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Australians Can Now Be Fined $3,300 For Taking Gratuitous Selfies

Shoot.

When your morning scroll (no one strolls these days, right?) is rudely interrupted by the same wannabe-influencer’s third gratuitous selfie you might curse their vanity—but would you wish their arrest? No? What about a fine to the tune of $3,300?

For the cold hearted among us there’s good news: Instagram warriors looking for reckless photo-ops in one part of Sydney are now being fined for their crimes against photography. In fact NSW rangers are so overrun with the number of people risking their lives to take photos at one of Sydney’s most iconic locations that they have called in the police to help them.

NSW Parks and Wildlife told the ABC, “NSW Police have been assisting them with ‘site compliance’ at Wedding Cake Rock, a popular tourist spot which has become swamped with people attempting to take the perfect shot for social media sites such as Instagram.”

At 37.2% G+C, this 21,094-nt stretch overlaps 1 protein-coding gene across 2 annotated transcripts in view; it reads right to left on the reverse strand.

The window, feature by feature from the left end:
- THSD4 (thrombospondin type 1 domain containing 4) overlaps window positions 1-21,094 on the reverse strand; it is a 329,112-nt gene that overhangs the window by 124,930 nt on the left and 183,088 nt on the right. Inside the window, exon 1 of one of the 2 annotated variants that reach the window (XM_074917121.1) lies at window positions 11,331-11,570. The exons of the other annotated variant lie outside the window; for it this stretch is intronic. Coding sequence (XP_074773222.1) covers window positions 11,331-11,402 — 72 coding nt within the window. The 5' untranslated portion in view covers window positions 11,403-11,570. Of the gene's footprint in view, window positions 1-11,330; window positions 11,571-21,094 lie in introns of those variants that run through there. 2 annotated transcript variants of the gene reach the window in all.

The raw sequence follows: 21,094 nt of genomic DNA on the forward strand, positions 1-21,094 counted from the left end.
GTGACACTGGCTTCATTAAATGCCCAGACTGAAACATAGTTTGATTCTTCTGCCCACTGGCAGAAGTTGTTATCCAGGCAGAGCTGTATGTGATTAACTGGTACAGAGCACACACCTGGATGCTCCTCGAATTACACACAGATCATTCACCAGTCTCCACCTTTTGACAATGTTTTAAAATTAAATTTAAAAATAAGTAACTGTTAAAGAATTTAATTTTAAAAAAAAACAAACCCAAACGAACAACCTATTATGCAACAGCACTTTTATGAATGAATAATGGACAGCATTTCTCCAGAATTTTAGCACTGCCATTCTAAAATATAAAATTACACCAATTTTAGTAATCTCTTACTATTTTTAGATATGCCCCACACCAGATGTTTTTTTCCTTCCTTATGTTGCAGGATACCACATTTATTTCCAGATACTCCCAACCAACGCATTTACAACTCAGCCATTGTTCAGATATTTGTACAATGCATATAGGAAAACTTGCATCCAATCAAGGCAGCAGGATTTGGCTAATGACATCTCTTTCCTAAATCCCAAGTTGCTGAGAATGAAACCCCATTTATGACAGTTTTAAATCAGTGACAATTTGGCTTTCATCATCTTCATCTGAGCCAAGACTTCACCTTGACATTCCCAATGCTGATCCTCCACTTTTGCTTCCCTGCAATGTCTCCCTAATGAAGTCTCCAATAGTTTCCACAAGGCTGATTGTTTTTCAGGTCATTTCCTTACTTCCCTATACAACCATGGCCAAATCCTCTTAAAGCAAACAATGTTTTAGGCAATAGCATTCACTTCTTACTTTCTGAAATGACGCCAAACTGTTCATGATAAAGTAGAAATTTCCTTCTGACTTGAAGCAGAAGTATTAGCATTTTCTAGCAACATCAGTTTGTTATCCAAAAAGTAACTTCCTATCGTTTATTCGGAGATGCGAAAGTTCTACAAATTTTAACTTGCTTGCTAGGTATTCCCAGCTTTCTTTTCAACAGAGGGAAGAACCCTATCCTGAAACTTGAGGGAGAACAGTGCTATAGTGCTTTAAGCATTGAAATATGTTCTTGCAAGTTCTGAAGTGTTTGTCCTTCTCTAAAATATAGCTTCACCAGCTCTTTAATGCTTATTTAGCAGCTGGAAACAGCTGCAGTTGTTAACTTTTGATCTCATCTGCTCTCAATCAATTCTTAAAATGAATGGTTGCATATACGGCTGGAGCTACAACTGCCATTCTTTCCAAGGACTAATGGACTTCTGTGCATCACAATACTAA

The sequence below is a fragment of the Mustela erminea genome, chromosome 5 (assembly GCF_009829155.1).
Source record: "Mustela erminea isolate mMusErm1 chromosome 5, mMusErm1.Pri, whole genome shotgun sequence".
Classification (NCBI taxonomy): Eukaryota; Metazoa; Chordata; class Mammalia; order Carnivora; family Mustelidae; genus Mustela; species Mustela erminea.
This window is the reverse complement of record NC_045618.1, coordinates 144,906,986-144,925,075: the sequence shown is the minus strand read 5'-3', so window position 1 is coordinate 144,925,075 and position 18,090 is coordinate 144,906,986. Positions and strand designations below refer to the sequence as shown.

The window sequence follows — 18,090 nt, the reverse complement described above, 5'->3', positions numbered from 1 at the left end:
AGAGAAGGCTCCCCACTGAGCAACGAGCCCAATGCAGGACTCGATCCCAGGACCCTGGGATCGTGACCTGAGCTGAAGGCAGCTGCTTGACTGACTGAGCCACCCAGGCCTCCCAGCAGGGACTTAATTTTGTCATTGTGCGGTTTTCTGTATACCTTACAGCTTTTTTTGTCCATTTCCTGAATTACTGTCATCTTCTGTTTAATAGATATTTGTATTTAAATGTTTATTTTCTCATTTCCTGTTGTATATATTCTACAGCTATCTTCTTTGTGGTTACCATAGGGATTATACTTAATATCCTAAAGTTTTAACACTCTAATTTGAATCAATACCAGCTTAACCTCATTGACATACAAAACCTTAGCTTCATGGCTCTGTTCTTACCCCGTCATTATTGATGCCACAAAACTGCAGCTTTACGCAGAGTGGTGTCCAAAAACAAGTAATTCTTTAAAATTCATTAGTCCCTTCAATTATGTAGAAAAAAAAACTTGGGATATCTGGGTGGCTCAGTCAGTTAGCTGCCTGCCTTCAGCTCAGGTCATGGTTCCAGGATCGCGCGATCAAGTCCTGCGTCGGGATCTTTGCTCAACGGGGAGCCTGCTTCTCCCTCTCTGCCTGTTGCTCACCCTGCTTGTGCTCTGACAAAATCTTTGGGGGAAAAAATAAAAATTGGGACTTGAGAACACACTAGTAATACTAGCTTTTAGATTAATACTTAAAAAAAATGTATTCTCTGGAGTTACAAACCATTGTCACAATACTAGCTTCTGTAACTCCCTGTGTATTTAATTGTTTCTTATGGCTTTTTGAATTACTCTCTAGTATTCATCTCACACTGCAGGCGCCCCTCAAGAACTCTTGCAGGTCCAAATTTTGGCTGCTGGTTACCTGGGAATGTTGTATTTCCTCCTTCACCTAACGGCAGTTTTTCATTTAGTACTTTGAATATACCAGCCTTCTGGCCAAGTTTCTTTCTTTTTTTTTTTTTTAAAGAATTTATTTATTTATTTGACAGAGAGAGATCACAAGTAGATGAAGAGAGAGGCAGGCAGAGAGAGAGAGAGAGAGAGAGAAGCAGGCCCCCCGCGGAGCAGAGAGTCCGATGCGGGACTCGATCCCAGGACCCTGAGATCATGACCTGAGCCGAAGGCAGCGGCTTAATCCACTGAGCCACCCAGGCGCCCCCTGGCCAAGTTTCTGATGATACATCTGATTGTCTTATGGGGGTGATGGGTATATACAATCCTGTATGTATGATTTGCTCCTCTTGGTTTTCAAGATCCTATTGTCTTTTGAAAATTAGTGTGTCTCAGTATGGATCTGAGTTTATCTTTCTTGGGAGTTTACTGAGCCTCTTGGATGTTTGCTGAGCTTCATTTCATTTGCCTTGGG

“The site at Wedding Cake Rock is protected by a 1.6-metre-high fence, erected in 2016 in an attempt to prevent tourists from standing on the rock” (ABC).

A 2015 geotechnical report reportedly found the rock could, without warning, collapse at any time into the sea 50 metres below.

A post shared by Ash Wills (@ash___wilko) on

In March 2016, the government introduced fines of up to $3,300 for anyone caught climbing the fence. Since then rangers have issued 13 fines (as well as “well over 100” warnings) to people ignoring the signage and scaling the fence to take photos.

However, tourists and locals alike continually ignore the threat of the fines and almost every day a photo is uploaded to the Instagram hashtag ‘Wedding Cake Rock’—a place where a French tourist fell to his death in 2014, two men had to be winched to safety in 2015 and a teenage girl’s body was found beneath in 2017.

These risky activities have come under further scrutiny in the last few weeks as a 19 year old from the US died while taking photos at Cape Solander, and a 20 year-old man died, also taking a picture at The Gap in Western Australia.

RELATED: This Algorithm Mines Instagram For ‘Authentic’ Travel Experiences

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